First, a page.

Once considered an outpost of clothing where style was more by accident than by design, outfits for larger women have taken a giant step forward into high fashion in the past two to three years.
Leading the movement in that direction are mail-order catalog businesses, represented by giants such as Spiegel and smaller companies such as Jean Grayson's Brownstone Studio in New York. Some of the catalogs include their own lines as well as clothing from designers, who increasingly are entering the market for larger women.
Both demographics and economics are fueling the change toward higher fashion for the size-14-plus woman, industry experts say. While the country may be obsessed with thinness, America in fact is growing heavier and older. In addition, increasing numbers of women are working and want clothes that fit a particular image.
Mail-order represents an appealing alternative to retail stores for many larger women, said Ruth Ann Britten, president of Arthur Britten Associates, a Manhattan-based retail-consulting firm. Many are too embarrassed to try on clothes in stores, she said.
The newer styles debunk the notion that larger women aren't the least fashion conscious.
"People of all sizes increasingly are employed in decent jobs and find the necessity to wear decent clothes," said Maxwell Sroge, head of Marke/Sroge Communications in Chicago, a catalog consulting firm. "Large-size people want to wear as fashionable clothes as anybody else."
Kim Hansen, marketing director of Brownstone, said: "A lot of rules that people had in mind [about] large-size women . . . have been broken." The traditional straight lines and darker colors have given way to more prints, bolder colors, fitted jackets and dresses, and more stylish casual wear.
Role models such as Barbara Bush and Oprah Winfrey (before her liquid diet) also prompted heavier women to demand more stylish clothing.
Sales reflect that increased demand. Larger-size clothing is the fastest-growing segment of the women's apparel market. During the past 10 years, their sales have grown twice as fast as those for all women's clothing, said Mary Dale Walters, a spokeswoman for Oak Brook, Ill.-based Spiegel.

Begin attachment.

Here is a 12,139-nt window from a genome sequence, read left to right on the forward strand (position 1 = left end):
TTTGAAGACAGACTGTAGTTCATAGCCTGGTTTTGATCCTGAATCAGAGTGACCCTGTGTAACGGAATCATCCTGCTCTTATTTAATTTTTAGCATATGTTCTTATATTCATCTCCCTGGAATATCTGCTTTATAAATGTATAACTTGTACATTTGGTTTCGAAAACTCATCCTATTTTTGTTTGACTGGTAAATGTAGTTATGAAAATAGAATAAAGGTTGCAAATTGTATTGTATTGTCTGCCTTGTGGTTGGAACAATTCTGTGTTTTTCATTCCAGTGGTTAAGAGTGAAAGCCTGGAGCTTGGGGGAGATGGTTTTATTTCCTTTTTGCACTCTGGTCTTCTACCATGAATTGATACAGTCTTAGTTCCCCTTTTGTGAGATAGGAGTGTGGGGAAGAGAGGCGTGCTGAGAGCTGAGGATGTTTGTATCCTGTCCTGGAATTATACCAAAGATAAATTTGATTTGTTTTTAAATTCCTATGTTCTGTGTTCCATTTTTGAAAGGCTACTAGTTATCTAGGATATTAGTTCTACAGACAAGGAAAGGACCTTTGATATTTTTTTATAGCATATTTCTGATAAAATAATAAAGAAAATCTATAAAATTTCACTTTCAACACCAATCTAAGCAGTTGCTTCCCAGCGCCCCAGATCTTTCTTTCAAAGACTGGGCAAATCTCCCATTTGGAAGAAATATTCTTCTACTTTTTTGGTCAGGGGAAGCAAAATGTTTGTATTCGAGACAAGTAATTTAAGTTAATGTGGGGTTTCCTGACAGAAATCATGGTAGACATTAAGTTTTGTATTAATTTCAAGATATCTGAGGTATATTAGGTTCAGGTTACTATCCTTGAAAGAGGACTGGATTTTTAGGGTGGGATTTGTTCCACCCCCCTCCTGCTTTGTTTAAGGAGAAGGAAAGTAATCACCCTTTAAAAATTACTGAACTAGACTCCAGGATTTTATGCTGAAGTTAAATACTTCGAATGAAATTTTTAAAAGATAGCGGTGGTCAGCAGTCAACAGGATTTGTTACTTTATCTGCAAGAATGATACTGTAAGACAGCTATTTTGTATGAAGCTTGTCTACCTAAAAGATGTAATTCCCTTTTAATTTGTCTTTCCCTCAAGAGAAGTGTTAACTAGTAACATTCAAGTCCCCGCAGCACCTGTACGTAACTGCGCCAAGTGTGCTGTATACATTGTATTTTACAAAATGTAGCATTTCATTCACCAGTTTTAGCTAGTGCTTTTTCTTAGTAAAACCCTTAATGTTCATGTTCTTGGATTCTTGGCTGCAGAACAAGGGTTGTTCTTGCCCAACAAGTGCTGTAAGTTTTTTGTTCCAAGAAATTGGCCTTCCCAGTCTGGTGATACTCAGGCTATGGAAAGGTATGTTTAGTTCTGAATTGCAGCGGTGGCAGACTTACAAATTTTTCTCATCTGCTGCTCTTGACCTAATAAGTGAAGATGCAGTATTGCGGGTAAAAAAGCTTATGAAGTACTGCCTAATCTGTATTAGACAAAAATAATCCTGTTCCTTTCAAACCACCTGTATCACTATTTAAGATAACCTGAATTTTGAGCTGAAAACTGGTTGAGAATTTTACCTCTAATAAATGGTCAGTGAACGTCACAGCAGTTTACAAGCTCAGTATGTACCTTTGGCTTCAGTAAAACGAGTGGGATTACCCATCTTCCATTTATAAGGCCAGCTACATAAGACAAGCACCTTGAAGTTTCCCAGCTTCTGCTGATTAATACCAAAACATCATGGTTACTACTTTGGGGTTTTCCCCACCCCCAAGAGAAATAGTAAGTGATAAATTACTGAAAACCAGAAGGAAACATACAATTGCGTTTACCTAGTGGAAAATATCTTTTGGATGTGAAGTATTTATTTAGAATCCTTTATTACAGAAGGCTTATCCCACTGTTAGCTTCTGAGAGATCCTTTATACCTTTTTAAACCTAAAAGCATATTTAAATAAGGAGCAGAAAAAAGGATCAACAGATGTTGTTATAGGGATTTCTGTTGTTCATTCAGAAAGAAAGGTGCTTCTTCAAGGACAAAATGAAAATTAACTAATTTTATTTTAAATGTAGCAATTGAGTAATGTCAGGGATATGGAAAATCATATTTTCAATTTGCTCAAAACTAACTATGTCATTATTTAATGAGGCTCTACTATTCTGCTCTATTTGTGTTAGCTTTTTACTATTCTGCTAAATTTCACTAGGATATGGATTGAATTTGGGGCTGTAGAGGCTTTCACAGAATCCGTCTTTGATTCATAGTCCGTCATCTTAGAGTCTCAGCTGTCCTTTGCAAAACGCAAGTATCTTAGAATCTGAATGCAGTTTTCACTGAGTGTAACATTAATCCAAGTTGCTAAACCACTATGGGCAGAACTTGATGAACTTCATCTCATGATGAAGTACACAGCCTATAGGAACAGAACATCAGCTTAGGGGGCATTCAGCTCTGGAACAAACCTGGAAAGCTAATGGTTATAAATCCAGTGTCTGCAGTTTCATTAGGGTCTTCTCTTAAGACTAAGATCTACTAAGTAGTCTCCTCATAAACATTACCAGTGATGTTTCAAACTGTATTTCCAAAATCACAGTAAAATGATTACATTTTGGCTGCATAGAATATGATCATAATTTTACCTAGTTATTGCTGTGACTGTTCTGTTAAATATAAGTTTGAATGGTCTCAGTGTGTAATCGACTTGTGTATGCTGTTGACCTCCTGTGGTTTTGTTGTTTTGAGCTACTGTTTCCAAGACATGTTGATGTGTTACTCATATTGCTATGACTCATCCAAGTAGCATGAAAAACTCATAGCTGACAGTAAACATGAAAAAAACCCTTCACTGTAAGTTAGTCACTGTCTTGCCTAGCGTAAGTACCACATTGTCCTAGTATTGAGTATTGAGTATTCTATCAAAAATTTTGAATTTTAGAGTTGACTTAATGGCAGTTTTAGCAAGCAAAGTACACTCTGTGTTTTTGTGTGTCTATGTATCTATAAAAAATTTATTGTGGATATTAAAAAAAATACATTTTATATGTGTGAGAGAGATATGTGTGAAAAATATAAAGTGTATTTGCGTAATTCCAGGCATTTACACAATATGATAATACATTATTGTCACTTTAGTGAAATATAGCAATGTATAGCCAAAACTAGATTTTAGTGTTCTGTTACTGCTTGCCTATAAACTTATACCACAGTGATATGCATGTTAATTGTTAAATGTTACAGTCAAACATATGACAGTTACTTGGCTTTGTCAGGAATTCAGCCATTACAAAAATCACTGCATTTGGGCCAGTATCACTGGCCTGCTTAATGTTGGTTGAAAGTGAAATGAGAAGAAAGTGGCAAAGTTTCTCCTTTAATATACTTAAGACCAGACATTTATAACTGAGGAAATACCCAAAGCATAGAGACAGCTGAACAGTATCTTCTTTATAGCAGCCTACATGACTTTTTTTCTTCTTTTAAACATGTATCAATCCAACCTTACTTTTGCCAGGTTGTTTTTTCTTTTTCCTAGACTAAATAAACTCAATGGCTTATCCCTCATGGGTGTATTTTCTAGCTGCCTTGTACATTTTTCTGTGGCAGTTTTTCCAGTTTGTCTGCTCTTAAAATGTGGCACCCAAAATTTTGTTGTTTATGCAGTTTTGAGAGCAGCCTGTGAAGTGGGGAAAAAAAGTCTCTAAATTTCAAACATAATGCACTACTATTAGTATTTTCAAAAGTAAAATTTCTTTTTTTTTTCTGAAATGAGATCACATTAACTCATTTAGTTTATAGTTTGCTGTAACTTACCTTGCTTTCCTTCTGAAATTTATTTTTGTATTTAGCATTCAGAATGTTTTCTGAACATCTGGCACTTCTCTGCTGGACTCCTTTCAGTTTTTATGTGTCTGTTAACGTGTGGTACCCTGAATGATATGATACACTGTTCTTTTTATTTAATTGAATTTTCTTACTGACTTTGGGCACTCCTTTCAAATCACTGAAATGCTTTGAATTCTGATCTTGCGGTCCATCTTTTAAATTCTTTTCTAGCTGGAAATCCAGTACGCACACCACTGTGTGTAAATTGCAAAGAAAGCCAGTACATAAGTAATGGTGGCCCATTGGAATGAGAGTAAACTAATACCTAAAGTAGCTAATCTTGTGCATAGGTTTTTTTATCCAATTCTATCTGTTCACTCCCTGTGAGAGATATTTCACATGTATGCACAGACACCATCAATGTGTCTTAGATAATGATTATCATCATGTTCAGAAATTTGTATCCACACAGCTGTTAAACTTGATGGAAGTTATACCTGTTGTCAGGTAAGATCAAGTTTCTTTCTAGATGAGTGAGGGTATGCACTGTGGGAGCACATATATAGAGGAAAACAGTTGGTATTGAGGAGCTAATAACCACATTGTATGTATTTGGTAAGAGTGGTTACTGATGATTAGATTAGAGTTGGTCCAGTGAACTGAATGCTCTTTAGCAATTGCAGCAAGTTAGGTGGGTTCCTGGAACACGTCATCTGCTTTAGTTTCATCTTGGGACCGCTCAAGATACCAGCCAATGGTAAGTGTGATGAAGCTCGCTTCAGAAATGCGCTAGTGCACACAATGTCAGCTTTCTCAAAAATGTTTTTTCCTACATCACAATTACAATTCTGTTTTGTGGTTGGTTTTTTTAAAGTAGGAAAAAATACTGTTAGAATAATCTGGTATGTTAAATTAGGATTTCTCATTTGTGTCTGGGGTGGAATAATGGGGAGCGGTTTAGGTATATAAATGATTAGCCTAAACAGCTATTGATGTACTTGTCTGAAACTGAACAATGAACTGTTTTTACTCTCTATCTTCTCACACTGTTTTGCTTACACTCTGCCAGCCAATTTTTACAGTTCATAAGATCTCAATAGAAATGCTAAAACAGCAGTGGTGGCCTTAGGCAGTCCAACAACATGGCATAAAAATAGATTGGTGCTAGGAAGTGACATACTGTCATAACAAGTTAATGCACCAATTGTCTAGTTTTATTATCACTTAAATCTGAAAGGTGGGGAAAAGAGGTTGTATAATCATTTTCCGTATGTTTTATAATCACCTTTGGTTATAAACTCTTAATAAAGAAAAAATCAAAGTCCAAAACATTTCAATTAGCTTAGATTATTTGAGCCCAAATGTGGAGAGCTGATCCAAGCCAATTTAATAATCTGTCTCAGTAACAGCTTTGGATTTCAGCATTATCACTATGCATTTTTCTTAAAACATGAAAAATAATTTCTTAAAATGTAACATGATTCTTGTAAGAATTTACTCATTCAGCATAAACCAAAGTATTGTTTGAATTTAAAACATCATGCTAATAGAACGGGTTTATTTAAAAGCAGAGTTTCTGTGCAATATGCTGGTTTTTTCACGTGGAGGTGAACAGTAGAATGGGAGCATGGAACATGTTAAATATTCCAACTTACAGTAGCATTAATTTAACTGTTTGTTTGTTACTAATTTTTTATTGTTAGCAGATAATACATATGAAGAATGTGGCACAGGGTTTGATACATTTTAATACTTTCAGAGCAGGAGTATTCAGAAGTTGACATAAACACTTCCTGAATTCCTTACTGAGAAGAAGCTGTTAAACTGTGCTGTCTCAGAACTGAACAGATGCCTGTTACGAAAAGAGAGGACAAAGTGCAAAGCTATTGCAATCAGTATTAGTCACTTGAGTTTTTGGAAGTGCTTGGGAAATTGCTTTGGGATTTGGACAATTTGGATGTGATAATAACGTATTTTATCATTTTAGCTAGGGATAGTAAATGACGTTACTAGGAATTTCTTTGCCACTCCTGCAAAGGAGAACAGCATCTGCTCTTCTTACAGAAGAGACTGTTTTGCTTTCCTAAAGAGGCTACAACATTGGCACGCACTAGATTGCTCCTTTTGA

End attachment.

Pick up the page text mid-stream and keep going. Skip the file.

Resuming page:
Between 1982 and 1986, sales of size-16-plus items grew 32 percent, compared with 7 percent for sales of all women's clothing, said Diane Specht, publisher of Plus Sizes, a retail trade magazine in New York.
Sales of large-size apparel jumped from $2 billion in 1977 to $10 billion last year, Ms. Walters said. That figure is expected to triple by 1992.
The market for potential customers also is growing. Between 1985 and 2000, the number of overweight women ages 30 to 44 is expected to increase 15 percent. That age group is considered the most fashion-conscious of heavier women.
Until a few years ago, most of the growth in the large-size market was in the low-budget to moderate end. Lane Bryant, owned by the Columbus, Ohio-based retailer The Limited, led the way in moderate pricing. In fact, some experts say The Limited set the ** stage for more fashionable women's clothes when it applied the principles of current fashion to the large-size business.
Before that, "the history of the large-size business used to be dumb clothes," said Howard Davidowitz, chairman of Howard Davidowitz & Associates Inc., a New York-based national retail consulting firm.
Last year, designers Adrienne Vittadini and Liz Claiborne entered the market for large sizes. Other designers making large sizes include Nancy Heller, Givenchy and Tamotsu.